Original Article

Gene Therapy (2009) 16, 1452–1464; doi:10.1038/gt.2009.96; published online 6 August 2009

Retroviral vector integration in post-transplant hematopoiesis in mice conditioned with either submyeloablative or ablative irradiation

M A Sadat1,9, S Dirscherl1,9, L Sastry2,9, J Dantzer2,3, N Pech1, S Griffin2, T Hawkins2, Y Zhao2,3, C N Barese1, S Cross2, A Orazi4, C An4, W S Goebel1, M C Yoder1,5, X Li3,8,10, M Grez6, K Cornetta2,7,8, S D Mooney2,3,11 and M C Dinauer1,2,7

  1. 1Department of Pediatrics, Herman B Wells Center for Pediatric Research, Riley Hospital for Children, Indiana University School of Medicine, Indianapolis, IN, USA
  2. 2Department of Medical and Molecular Genetics, Indiana University School of Medicine, Indianapolis, IN, USA
  3. 3Center for Computational Biology and Bioinformatics, Indiana University School of Medicine, Indianapolis, IN, USA
  4. 4Department of Pathology and Laboratory Medicine, Indiana University School of Medicine, Indianapolis, IN, USA
  5. 5Department of Biochemistry & Molecular Biology, Indiana University School of Medicine, Indianapolis, IN, USA
  6. 6Department of Molecular Virology, Georg-Speyer-Haus, Frankfurt, Germany
  7. 7Department of Microbiology/Immunology, Indiana University School of Medicine, Indianapolis, IN, USA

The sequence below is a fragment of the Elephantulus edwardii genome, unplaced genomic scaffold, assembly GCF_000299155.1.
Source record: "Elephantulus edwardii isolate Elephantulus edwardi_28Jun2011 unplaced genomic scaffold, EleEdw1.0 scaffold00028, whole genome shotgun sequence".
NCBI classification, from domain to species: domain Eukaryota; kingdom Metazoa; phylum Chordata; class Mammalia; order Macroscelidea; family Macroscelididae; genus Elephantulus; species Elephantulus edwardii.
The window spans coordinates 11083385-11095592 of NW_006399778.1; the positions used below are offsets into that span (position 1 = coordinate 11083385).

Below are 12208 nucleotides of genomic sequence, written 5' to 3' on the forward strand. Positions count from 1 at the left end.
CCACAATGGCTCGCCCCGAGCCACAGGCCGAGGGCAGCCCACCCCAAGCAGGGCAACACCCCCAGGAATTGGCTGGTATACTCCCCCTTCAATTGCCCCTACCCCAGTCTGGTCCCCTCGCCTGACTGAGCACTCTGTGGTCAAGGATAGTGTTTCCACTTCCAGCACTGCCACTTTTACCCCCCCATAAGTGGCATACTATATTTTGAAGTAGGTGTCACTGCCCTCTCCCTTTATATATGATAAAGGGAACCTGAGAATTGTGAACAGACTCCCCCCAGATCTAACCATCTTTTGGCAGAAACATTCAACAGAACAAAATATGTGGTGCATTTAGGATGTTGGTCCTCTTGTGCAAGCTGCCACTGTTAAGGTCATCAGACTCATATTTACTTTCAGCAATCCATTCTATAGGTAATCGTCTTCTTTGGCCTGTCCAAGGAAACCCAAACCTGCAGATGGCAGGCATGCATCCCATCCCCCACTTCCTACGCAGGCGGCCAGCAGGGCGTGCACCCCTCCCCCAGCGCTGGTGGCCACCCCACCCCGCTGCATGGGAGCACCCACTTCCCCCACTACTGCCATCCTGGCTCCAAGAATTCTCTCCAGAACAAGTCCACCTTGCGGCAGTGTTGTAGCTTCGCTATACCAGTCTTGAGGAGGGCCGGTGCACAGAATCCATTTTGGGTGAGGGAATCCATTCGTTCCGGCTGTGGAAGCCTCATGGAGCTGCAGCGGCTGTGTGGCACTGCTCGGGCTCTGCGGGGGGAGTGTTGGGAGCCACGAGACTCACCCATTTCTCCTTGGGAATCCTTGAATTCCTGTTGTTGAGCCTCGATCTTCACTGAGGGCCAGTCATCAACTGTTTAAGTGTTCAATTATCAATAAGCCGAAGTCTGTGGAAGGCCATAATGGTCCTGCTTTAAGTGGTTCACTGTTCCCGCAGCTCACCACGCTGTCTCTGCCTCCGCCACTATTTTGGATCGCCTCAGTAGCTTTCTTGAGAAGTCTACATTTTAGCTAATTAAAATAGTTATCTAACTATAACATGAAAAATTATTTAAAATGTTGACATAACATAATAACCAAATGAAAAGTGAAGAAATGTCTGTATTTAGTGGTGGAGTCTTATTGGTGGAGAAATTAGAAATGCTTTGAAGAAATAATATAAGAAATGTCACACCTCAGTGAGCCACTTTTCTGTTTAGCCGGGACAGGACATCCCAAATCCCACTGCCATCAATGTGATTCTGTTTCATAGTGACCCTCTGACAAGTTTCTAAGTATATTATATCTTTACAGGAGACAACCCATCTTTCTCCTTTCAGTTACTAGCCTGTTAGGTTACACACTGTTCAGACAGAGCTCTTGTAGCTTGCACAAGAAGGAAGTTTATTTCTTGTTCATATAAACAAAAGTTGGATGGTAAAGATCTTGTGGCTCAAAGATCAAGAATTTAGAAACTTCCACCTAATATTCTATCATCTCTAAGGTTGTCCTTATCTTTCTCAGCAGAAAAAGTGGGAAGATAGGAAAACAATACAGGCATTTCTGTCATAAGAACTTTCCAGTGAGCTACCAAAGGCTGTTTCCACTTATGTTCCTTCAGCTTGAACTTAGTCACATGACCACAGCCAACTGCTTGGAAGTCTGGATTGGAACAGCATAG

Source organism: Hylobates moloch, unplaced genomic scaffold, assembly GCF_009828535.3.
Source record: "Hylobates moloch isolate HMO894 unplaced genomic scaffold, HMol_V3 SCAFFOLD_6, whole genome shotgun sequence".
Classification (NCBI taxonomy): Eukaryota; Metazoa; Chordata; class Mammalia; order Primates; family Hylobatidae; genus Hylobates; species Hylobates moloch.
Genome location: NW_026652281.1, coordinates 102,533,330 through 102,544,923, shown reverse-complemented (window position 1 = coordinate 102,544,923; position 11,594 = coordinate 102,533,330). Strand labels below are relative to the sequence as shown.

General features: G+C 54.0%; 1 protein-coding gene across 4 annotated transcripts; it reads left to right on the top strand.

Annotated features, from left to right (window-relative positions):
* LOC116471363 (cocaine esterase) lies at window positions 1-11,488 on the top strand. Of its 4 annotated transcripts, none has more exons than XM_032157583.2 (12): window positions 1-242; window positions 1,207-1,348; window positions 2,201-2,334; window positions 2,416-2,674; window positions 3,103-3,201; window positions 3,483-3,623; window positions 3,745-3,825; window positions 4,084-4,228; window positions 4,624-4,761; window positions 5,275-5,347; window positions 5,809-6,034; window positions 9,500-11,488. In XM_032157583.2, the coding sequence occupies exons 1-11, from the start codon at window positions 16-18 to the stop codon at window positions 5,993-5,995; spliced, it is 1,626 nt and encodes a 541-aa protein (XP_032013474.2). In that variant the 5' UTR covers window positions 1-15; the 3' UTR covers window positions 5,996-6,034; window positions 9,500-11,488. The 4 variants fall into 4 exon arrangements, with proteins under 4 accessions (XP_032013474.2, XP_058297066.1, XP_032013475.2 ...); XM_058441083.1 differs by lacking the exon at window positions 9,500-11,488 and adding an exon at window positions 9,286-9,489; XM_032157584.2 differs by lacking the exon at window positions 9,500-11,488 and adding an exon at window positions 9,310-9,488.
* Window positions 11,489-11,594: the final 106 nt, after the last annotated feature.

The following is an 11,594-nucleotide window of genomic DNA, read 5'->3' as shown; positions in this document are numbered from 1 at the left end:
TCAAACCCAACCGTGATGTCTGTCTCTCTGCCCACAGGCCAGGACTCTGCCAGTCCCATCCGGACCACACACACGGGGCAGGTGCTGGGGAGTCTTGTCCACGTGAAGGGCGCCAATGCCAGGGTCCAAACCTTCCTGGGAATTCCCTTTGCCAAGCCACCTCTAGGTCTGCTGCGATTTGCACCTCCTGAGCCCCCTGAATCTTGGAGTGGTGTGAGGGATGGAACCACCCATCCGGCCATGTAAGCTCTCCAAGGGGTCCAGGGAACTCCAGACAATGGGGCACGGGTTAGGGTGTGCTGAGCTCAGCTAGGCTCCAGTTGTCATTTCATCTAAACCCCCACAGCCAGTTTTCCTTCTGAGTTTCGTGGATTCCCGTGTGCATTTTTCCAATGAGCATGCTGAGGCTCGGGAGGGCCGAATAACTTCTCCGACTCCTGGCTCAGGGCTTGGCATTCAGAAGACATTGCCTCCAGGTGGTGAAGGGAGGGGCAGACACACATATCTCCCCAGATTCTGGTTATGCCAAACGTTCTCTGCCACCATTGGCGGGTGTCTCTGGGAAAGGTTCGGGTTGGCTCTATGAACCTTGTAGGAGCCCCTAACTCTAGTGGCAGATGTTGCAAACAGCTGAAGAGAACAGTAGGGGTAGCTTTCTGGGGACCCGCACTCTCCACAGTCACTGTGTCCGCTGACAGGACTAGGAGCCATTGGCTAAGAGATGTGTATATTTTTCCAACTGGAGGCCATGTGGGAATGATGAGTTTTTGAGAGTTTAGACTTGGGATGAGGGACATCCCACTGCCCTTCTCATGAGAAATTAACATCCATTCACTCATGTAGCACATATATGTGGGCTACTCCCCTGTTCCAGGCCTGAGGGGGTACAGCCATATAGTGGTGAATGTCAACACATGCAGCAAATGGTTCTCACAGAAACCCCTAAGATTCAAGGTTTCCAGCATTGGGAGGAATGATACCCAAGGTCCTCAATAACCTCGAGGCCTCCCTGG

8. 8Department of Medicine, Indiana University School of Medicine, Indianapolis, IN, USA

Correspondence: Professor MC Dinauer, Cancer Research Institute R4, Indiana University School of Medicine, 1044 West Walnut Street, Room 402A, Indianapolis, IN 46202 USA. E-mail: mdinauer@iupui.edu

9These authors contributed equally to this work.

10Current address: Burnett School of Biomedical Science, University of Central Florida, Orlando, FL, USA

11Current address: Buck Institute for Age Research, Novato, CA, USA

Received 18 May 2009; Accepted 9 June 2009; Published online 6 August 2009.

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Abstract

X-linked chronic granulomatous disease (X-CGD) is an inherited immunodeficiency with absent phagocyte NADPH-oxidase activity caused by defects in the gene-encoding gp91phox. Here, we evaluated strategies for less intensive conditioning for gene therapy of genetic blood disorders without selective advantage for gene correction, such as might be used in a human X-CGD protocol. We compared submyeloablative with ablative irradiation as conditioning in murine X-CGD, examining engraftment, oxidase activity and vector integration in mice transplanted with marrow transduced with a γ-retroviral vector for gp91phox expression. The frequency of oxidase-positive neutrophils in the donor population was unexpectedly higher in many 300cGy-conditioned mice compared with lethally irradiated recipients, as was the fraction of vector-marked donor secondary CFU-S12. Vector integration sites in marrow, spleen and secondary CFU-S12 DNA from primary recipients were enriched for cancer-associated genes, including Evi1, and integrations in or near cancer-associated genes were more frequent in marrow and secondary CFU-S12 from 300cGy-conditioned mice compared with fully ablated mice. These findings support the concept that vector integration can confer a selection bias, and suggest that the intensity of the conditioning regimen may further influence the effects of vector integration on clonal selection in post-transplant engraftment and hematopoiesis.

Keywords:

chronic granulomatous disease, NADPH oxidase, retrovirus, insertional mutagenesis